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Denver weather: Pleasant Saturday, windy Sunday, chance for snow Tuesday

It’s been a long time coming but Denver may finally get its first snow of the season. Although it’s very late and we’ve waited nearly a record number of days in between accumulating snows, the streak could come to an end this week.

The weather this season has been concerning. The overall lack of snow and precipitation, in general, is enough to have sent Denver back into severe drought. While the upcoming storm isn’t going to be a blockbuster, it is at least something and any kind of moisture is very much needed.

Denver as of Tuesday has gone 231 days without seeing measurable snow. The only year with a longer span between measurable snows in Denver was all the way back in 1887 when the city went 235 days without accumulating snow. With the way this forecast may pan out, it’s possible we could get a tenth of an inch of snow Thursday, which would snap the streak at 233 days. It is more likely Denver will receive measurable snow Friday, meaning we will fall one day shy of the all-time record. Regardless of when snow officially happens, it has been a very long time since Denver has seen snow.

The record latest date of the first snow in Denver has come and gone and is almost a distant memory at this point.

Latest first snow dates in Denver

1) 2021 — TBD
2) 1934 — Nov. 21
3) 1931 — Nov. 19
4) 2016 — Nov. 17
5) 1894 — Nov. 16

FORECAST

A cold front associated with this system will push across the region late Thursday night into Friday morning. Above-average temperatures are expected Thursday before the cold front moves in, so we have nice weather expected until then.

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Avalanche leads NHL in scoring but ranks 27th in defense. “We got to be better defensively. Doesn’t matter who’s in net”

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Avalanche leads NHL in scoring but ranks 27th in defense. “We got to be better defensively. Doesn’t matter who’s in net”

NEW YORK — Jared Bednar’s demeanor after Monday’s 7-5 victory at Philadelphia bordered on somber. The Avalanche had just improved to 2-1-1 on its five-game road trip, but its head coach wasn’t too thrilled for the third time in four games.

Sure, the high-scoring Avs can score goals. They lead the NHL at 4.14 goals per game and have reached seven goals a league-high four times. But they rank 27th in goals-allowed (3.45) and they’ve given up more goals (20) than they’ve scored (19) on the trip, which concludes Wednesday against the New York Rangers at Madison Square Garden.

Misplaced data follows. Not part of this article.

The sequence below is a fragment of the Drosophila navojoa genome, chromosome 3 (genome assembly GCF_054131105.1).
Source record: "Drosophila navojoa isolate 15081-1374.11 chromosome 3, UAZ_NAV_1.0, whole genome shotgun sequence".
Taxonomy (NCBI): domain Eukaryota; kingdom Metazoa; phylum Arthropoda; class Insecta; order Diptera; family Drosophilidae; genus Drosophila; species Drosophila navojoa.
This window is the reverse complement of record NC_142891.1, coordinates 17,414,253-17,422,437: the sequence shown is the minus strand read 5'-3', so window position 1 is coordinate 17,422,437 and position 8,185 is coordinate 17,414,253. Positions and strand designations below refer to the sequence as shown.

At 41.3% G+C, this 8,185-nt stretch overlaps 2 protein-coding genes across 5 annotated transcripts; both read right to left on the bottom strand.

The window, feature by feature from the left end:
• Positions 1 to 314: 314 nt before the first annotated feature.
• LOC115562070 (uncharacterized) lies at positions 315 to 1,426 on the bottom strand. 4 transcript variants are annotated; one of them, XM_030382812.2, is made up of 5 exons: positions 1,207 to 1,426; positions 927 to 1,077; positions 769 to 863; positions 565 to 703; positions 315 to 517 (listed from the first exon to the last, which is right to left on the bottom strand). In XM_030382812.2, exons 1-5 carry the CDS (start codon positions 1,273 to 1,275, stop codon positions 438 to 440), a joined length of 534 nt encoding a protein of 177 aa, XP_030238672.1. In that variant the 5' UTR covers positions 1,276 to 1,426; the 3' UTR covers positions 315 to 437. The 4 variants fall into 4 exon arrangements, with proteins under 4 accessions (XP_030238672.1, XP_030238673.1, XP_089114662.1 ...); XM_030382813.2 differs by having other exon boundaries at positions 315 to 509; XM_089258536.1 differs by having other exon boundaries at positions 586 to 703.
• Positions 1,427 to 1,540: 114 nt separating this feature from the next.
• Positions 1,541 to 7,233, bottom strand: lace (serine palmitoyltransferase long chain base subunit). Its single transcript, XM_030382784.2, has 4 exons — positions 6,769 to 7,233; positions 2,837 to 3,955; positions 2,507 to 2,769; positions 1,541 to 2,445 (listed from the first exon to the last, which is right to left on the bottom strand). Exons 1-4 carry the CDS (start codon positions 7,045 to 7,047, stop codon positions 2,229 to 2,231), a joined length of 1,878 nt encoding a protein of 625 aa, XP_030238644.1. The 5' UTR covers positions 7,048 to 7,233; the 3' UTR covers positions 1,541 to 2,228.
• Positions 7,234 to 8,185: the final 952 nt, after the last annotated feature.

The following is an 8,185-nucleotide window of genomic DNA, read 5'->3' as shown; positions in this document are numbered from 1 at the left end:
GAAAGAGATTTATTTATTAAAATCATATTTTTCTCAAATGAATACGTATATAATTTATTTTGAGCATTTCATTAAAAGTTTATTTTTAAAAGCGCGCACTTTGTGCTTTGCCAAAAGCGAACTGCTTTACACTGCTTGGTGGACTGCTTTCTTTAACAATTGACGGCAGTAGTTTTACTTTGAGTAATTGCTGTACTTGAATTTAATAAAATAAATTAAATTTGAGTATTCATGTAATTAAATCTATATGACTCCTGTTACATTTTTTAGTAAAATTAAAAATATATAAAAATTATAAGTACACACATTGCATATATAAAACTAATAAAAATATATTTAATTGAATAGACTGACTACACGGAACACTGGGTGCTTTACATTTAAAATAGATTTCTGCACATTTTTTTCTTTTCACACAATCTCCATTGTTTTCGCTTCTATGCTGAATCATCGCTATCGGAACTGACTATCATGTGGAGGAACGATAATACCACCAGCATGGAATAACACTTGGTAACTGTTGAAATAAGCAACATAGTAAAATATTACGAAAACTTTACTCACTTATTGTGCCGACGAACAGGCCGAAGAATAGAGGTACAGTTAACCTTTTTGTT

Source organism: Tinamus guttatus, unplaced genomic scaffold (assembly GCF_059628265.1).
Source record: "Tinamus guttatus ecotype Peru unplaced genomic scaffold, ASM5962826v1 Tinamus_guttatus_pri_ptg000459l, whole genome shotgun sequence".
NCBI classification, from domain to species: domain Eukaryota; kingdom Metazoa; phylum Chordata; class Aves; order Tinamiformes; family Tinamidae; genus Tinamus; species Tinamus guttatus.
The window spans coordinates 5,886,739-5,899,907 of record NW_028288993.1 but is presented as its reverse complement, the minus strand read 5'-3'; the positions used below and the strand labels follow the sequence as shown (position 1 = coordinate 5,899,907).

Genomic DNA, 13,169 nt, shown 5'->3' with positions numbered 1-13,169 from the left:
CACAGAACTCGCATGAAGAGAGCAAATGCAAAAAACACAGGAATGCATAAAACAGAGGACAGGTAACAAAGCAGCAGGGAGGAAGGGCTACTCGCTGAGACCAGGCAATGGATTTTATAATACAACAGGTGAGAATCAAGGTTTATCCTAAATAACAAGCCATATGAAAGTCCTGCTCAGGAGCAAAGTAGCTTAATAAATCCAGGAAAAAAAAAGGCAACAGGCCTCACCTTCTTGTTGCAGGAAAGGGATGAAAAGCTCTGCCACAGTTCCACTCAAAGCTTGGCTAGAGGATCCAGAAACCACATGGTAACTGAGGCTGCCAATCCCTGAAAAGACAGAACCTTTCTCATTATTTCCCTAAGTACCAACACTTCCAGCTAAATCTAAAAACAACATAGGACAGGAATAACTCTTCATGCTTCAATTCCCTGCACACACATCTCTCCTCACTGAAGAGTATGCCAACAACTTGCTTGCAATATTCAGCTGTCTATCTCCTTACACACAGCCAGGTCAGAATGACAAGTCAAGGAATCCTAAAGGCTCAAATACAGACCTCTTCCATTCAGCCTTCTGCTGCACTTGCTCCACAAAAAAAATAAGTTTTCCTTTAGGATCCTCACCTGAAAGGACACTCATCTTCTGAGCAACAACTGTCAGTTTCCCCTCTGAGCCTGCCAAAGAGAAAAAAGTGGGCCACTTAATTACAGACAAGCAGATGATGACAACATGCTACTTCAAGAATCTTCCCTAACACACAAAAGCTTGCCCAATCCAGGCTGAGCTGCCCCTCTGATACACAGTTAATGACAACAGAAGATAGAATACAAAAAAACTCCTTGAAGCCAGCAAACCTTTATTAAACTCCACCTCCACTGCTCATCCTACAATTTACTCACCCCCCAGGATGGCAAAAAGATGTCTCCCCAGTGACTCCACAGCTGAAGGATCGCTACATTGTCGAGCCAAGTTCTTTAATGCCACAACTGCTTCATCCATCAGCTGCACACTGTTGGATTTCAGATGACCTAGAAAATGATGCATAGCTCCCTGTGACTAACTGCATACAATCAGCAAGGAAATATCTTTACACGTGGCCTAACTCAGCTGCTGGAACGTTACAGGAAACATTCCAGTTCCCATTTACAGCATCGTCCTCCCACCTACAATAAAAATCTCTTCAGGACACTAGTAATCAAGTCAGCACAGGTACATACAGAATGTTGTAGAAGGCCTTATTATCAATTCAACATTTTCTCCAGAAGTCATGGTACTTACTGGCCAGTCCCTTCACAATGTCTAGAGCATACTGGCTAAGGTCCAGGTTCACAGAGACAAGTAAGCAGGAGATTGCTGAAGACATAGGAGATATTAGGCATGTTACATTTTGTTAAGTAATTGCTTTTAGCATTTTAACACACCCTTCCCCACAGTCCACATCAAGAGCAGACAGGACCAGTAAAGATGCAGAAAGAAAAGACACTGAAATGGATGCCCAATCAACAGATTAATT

“I know what we’re selling in the locker room,” Bednar said of defensive structure. “I think our team has a real good idea on what we have to do to have success long-term, but it just doesn’t seem like we’re following through on it for 60 minutes.”

The structure appears off, with the Avs allowing far too many opportunities on their send of the ice so far this season. Colorado had a league-low 25.4 shots against average last season. Currently, it is allowing 30.3, tied for ninth.

Goaltending could also be part of the problem, although Bednar didn’t acknowledge that. Throughout the trip, Colorado has used two guys who were pegged to begin the season in the minors (Jonas Johansson and rookie Justus Annunen) while Darcy Kuemper recovers from an upper-body injury and Pavel Francouz completes his minor-league conditioning assignment.

Johansson has a .884 save percentage in eight appearances and Annunen is at .892 in two. Kuemper (.903) isn’t much better and Francouz has yet to play in the NHL this season after suffering a lower-body injury in the preseason.

“We got to be better defensively. Doesn’t matter who’s in net,” Bednar said.

Avs players realize the problem — particularly the two defensemen who spoke at the post-game news conference in Philly.

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Douglas County School Board to vote on mask mandate in schools

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Douglas County School Board to vote on mask mandate in schools

The new school board overseeing the Douglas County School District will meet Tuesday to decide whether to end the mask requirements inside schools.

The resolution that the Board of Education will consider states that the district will not mandate masks in schools unless they are required by federal, state or local laws or public health orders. The school board will also not set a COVID-19 vaccine mandate for students or district staff, according to the resolution.

“The (b)oard recommends, regardless of vaccination status, personal and parent choice with respect to whether or not children should wear face coverings while at school, while also allowing for appropriate and necessary accommodation of students with disabilities…,” reads the resolution.

The school board meeting starts at 5 p.m. and at least two hours of public comment scheduled. The board is not expected to vote on no-masks until around 8:10 p.m., according to the agenda.

The meeting comes a month after four new conservative members — all against mask mandates — were elected to the school board last month. They hold the majority on the seven-member board.

However, a federal judge blocked a mask exemption from Douglas County’s new health department in October, saying it violated the rights of students with disabilities, so it’s unclear what effect a vote in favor of ending the mandate will immediately have.

The U.S. Centers for Disease Control and Prevention recommends universal masking inside school buildings for students and staff. The agency discovered that counties without face-covering requirements saw larger increases in COVID-19 cases in children after the start of school during the 2021-22 year, according to a Sept. 24 study.

Colorado saw a rise in COVID-19 cases among students after school returned in the fall, most notably among those — ages 5 to 11 years old — who were not eligible for a vaccine until November. Infections among children recently declined, but public health officials have warned that they could increase again as the holidays approach.